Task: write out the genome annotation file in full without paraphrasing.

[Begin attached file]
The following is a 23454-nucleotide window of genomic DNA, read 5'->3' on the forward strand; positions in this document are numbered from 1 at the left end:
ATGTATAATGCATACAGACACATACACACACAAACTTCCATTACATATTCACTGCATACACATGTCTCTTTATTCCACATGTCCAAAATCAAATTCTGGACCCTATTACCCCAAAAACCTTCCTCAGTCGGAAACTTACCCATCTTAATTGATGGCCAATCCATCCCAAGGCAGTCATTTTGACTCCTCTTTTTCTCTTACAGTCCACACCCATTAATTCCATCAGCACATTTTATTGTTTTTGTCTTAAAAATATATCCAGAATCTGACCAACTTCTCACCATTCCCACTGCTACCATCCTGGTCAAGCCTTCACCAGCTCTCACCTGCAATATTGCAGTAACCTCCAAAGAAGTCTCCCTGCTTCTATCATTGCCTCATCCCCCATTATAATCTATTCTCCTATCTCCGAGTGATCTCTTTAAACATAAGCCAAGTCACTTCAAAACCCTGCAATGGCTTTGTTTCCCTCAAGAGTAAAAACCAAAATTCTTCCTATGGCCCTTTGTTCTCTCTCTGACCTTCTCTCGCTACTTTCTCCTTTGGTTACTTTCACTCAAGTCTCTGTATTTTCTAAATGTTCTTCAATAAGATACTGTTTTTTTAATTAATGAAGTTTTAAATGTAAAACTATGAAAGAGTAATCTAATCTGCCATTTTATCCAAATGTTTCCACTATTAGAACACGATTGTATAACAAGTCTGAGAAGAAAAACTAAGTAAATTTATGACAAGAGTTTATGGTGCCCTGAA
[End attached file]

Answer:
The following is a 23454-nucleotide window of genomic DNA, read 5'->3' on the forward strand; positions in this document are numbered from 1 at the left end:
ATGTATAATGCATACAGACACATACACACACAAACTTCCATTACATATTCACTGCATACACATGTCTCTTTATTCCACATGTCCAAAATCAAATTCTGGACCCTATTACCCCAAAAACCTTCCTCAGTCGGAAACTTACCCATCTTAATTGATGGCCAATCCATCCCAAGGCAGTCATTTTGACTCCTCTTTTTCTCTTACAGTCCACACCCATTAATTCCATCAGCACATTTTATTGTTTTTGTCTTAAAAATATATCCAGAATCTGACCAACTTCTCACCATTCCCACTGCTACCATCCTGGTCAAGCCTTCACCAGCTCTCACCTGCAATATTGCAGTAACCTCCAAAGAAGTCTCCCTGCTTCTATCATTGCCTCATCCCCCATTATAATCTATTCTCCTATCTCCGAGTGATCTCTTTAAACATAAGCCAAGTCACTTCAAAACCCTGCAATGGCTTTGTTTCCCTCAAGAGTAAAAACCAAAATTCTTCCTATGGCCCTTTGTTCTCTCTCTGACCTTCTCTCGCTACTTTCTCCTTTGGTTACTTTCACTCAAGTCTCTGTATTTTCTAAATGTTCTTCAATAAGATACTGTTTTTTTAATTAATGAAGTTTTAAATGTAAAACTATGAAAGAGTAATCTAATCTGCCATTTTATCCAAATGTTTCCACTATTAGAACACGATTGTATAACAAGTCTGAGAAGAAAAACTAAGTAAATTTATGACAAGAGTTTATGGTGCCCTGAA